For three 2018 alumni, a friendship that started at UCLA Luskin has led to legislation under consideration by the California Legislature.
Parshan Khosravi is a policy advocate. Isaac Bryan is an assemblyman. Caleb Rabinowitz is Bryan’s chief of staff. They’ve known each other since the 2016 new student orientation for their public policy master’s cohort at UCLA. Now, they are working to pass Assembly Bill 274 and benefit lower income graduate students.
Because MPP cohorts are relatively small, classmates get to know each other even if they take different paths through graduate school. Bryan has always been politically astute, Khosravi said, and he was already influencing policy change at the local level while at UCLA.
“And then we have somebody like Caleb … who was both a genius and genuinely kind person, one of the most exemplary students in our class,” Khosravi said. “Meanwhile, I would probably say I was one of the worst students,” Khosravi joked.
A self-described student government junkie, Khosravi’s world at the time revolved around the UCLA Graduate Student Association and advancing campus-related issues.
“So, each of us took a different route. One was a scholar who worked on developing policies, one went on to do grassroots and civil rights organizing and ultimately getting elected to office, and one went on to become a lobbyist and education advocate. And it all ended up coming back and working in collaboration,” he said.
A bonding experience, Khosravi said, was the 2016 presidential election. Like most classmates, they opposed Donald Trump, and the election result was a shock.
“We all realized that the expectations we came in with were not going to be our experience,” Khosravi said. Their bond was strengthened by “the collective need to do something about it.”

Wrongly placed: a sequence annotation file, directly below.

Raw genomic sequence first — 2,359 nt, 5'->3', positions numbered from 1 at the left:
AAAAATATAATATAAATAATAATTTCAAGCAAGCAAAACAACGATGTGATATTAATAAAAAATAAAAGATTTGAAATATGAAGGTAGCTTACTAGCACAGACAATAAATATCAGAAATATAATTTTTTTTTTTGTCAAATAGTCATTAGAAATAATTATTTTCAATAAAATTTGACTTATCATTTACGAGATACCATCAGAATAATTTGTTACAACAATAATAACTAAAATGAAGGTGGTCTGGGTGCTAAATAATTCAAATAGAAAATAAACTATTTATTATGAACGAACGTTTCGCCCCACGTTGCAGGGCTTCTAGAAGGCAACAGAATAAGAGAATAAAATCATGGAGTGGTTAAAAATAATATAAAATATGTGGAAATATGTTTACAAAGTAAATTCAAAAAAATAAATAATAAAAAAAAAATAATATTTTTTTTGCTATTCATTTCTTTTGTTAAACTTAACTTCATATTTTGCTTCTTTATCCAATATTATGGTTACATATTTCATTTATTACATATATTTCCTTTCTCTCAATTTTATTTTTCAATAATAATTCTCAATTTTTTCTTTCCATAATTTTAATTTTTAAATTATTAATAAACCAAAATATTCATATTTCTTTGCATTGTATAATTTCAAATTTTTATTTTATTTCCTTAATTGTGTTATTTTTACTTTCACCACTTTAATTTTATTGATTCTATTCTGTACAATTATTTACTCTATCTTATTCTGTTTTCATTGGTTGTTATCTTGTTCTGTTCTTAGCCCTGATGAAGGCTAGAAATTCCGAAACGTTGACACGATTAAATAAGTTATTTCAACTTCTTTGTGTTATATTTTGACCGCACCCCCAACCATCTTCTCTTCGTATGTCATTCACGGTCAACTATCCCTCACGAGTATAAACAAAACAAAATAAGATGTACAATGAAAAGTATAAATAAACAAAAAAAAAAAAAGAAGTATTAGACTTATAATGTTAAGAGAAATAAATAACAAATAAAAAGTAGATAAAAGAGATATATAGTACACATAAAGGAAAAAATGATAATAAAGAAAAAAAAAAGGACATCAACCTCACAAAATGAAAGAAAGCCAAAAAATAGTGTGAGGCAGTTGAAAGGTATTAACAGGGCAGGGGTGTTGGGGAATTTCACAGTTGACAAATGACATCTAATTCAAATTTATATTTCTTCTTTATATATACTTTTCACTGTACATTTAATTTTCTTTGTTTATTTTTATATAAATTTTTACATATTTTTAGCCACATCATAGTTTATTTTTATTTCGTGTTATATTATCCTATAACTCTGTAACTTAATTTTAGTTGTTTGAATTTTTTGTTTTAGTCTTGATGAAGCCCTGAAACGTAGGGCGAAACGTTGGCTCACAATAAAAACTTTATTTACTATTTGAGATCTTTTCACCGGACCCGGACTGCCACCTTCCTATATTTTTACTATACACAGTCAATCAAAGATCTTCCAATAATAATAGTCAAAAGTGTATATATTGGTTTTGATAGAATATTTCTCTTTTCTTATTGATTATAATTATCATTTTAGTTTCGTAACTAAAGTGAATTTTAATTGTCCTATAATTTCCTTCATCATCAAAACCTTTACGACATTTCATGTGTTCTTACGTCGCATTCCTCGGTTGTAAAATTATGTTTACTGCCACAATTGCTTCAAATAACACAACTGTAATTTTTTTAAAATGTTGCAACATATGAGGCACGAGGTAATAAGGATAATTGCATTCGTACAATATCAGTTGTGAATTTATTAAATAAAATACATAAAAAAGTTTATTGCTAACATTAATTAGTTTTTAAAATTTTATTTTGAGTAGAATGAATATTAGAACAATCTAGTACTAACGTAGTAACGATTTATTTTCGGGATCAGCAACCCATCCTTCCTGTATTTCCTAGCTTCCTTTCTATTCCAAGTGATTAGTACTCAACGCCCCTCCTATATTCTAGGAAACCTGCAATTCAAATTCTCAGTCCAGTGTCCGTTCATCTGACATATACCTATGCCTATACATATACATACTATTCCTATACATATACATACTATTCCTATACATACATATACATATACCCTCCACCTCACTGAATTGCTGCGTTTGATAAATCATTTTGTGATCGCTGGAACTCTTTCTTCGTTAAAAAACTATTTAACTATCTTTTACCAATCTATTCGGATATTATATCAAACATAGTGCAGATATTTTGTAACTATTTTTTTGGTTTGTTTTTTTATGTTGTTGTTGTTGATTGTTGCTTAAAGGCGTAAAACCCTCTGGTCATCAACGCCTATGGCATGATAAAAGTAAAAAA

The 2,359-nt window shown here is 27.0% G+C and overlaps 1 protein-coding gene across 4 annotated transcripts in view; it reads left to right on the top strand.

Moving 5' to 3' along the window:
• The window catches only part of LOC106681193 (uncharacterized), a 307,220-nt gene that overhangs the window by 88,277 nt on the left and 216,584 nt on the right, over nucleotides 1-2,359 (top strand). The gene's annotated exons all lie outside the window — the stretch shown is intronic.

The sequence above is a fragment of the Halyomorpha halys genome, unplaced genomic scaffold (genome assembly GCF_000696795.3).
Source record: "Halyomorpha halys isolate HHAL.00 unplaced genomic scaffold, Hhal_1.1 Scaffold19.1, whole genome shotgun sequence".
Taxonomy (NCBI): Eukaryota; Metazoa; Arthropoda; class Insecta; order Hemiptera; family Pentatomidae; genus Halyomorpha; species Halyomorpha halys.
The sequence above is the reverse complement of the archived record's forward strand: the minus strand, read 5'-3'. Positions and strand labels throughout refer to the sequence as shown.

After graduation, Khosravi stayed in touch as Bryan won a seat in the California Assembly in 2021 with Rabinowitz as his campaign manager and then chief of staff. Meanwhile, Khosravi’s student government experience had led to work that included lobbying in Sacramento. Today, he is California policy director for uAspire, a nonprofit that focuses on removing financial barriers to higher education.
He is often among the first to hear about policy issues in higher education, including a situation involving the eligibility determination for student recipients of two assistance programs — CalFresh, which provides healthy, nutritious food for qualified households, and CalWORKS, which provides cash aid and services for low-income families with a child in the home.
If student recipients get a scholarship, grant or other financial award, it counts as income when determining future eligibility.
“You would think that we shouldn’t tax folks who are low income for going out of their way and getting an award or a scholarship of merit,” Khosravi said.
He knew of an effort in Massachusetts to address this situation, so he raised the issue over coffee with Rabinowitz in Sacramento. Soon, Bryan was sponsoring similar legislation for California.
At press time, AB-274 was still going through the legislative process, but Khosravi said its prospects for passage are strong.
“We expect the bill to be heard in committee soon, and we have a broad coalition of education, welfare and basic needs organizations supporting it. This may be a wonky and technical bill, but its impact will be deeply felt for a lot of grad students who don’t have a big income stream,” Khosravi said. “And we would have never been able to work on this if it wasn’t for Luskin bringing us together.”